Niu: Right. One thing I've noticed recently during this crisis, which I'm kind of curious about as far as the economics goes that a lot of restaurants are now offering free delivery. You know, of course, you should still be tipping your driver and stuff like that. But, for example, Chipotle, right now my local Chipotle, you can order and there's no delivery fee, it's totally free as far as just the delivery itself, but then they outsource that to DoorDash or, I think, Buffalo Wild Wings, so same thing. But basically, all these restaurant chains are now partnering with the food delivery companies and offering free service. So, I'm just curious of what that looks like on the backend of the economics, like, who's paying who for what or -- just an interesting thing I've noticed during this crisis as these restaurants are trying to make up for the lost revenue by, at least, making it more convenient and cheaper for the consumer to actually just get food delivered at no cost to them other than the tip.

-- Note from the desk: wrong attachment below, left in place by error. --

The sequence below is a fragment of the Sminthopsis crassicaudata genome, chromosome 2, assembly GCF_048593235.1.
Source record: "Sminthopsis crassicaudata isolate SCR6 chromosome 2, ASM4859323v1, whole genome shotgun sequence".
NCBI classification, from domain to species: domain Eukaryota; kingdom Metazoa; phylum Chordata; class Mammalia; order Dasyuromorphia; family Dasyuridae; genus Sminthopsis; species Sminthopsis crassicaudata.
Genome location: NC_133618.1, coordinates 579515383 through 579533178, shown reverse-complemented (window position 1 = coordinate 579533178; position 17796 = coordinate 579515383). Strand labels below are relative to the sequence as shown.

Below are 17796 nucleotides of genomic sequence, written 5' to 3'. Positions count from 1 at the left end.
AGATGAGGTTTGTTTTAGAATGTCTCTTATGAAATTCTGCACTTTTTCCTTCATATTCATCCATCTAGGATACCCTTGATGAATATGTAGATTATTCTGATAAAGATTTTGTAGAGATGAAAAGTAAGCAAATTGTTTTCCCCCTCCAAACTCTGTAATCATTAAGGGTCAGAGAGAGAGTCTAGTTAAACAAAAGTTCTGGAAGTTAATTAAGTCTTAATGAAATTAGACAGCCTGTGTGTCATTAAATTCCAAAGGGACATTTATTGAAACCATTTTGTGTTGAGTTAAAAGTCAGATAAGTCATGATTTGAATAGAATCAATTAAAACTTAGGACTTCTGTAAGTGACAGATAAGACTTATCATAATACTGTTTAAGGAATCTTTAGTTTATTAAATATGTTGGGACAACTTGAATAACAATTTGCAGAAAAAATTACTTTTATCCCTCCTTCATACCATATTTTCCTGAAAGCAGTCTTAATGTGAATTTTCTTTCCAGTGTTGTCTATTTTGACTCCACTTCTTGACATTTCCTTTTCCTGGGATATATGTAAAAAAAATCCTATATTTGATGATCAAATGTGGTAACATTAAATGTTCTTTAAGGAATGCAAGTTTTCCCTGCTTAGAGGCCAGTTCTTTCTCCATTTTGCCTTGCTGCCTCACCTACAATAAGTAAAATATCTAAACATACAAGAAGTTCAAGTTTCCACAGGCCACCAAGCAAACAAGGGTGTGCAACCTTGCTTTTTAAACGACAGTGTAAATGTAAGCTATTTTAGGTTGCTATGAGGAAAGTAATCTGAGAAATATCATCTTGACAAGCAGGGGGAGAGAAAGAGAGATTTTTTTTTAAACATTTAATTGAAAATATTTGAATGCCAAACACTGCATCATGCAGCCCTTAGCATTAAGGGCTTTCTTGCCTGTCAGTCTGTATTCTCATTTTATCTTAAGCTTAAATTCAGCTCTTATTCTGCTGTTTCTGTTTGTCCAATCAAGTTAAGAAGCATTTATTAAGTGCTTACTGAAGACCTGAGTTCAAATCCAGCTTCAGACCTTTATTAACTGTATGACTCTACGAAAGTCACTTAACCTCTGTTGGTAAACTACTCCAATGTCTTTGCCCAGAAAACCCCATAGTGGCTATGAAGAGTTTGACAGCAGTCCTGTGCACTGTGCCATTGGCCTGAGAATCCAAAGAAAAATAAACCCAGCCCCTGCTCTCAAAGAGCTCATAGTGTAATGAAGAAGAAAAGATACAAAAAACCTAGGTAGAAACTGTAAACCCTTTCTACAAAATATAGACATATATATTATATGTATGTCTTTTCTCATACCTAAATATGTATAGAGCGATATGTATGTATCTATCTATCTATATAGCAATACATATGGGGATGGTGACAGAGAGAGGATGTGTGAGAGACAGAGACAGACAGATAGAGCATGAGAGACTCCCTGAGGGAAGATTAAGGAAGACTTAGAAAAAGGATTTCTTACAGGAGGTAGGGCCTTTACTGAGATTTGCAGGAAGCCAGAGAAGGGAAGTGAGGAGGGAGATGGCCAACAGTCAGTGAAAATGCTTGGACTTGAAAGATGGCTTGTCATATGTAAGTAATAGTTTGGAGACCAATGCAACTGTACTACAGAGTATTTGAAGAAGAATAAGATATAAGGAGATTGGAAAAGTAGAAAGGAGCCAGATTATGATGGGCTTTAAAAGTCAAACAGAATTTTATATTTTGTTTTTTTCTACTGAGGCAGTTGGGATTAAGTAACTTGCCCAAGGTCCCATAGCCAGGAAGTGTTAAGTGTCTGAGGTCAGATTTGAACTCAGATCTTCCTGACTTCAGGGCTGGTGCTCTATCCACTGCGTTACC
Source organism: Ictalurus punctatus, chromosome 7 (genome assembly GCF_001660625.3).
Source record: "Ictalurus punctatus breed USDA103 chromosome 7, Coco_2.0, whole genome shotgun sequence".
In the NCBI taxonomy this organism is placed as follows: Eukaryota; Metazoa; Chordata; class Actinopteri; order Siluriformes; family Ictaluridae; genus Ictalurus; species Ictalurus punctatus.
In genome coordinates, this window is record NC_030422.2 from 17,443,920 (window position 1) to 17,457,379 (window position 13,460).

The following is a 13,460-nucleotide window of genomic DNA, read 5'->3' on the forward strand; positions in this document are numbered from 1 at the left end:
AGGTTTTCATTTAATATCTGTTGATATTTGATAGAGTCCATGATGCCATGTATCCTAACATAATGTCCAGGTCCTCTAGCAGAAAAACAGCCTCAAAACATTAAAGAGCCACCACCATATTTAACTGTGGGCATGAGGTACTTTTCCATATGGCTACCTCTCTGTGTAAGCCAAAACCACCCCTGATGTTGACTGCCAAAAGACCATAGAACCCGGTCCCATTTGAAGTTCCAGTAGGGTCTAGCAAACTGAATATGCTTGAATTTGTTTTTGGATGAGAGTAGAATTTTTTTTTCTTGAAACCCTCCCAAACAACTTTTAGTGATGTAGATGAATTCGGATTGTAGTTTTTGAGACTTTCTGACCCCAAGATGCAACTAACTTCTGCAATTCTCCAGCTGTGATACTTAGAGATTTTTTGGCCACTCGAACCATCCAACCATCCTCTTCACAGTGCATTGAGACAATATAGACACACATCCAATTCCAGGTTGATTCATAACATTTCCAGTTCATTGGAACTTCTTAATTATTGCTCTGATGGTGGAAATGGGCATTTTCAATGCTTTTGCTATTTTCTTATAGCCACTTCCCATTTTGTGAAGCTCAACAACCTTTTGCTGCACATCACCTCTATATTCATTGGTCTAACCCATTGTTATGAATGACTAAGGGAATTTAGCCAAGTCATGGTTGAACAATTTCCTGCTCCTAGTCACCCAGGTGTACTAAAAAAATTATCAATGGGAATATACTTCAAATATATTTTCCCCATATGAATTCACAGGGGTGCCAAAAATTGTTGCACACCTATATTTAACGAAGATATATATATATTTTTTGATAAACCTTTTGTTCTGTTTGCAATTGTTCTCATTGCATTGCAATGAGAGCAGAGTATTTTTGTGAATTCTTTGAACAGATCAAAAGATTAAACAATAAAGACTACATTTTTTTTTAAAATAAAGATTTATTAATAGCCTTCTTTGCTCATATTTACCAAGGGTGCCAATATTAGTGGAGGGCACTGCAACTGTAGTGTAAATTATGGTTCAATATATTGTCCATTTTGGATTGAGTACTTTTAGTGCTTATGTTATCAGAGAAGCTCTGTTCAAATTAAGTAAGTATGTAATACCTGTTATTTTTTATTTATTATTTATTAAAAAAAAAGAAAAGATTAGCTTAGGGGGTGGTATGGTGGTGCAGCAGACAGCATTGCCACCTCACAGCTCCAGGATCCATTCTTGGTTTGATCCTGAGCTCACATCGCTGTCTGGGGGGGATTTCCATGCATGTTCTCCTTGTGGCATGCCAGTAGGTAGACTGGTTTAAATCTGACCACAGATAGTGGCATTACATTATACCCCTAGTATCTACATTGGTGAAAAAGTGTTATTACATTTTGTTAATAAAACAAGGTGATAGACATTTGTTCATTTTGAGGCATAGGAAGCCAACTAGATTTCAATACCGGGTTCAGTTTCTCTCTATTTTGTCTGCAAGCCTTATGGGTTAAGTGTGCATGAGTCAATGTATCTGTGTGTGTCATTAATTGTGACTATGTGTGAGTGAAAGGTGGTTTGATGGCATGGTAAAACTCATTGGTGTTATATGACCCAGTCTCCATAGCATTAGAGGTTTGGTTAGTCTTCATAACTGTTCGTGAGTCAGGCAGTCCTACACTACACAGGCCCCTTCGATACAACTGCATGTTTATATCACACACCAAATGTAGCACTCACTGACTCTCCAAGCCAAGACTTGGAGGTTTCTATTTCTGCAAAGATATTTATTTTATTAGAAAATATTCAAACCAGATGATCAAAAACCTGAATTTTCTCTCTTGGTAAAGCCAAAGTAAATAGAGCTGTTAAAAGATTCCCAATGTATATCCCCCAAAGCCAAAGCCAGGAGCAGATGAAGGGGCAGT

Lewis: Yeah, I mean if you're a restaurant, that's really the only way that you're keeping the doors open at this point, is if you're able to offer some delivery option. I would have to think, especially with those major chains, that the restaurants would be helping foot that bill, but I don't know for sure, I haven't seen reports on that.
And really the restaurant/food delivery dynamic has always been kind of a strained one. You know, the restaurant business is not an extremely profitable business, especially if you're more of a mom-and-pop shop. And these platforms that have connected customers to the restaurants, Grubhub, Postmates, DoorDash, Uber Eats, they have kind of collected a lot of flak for some of their practices. We're starting to see that come to a head a little bit.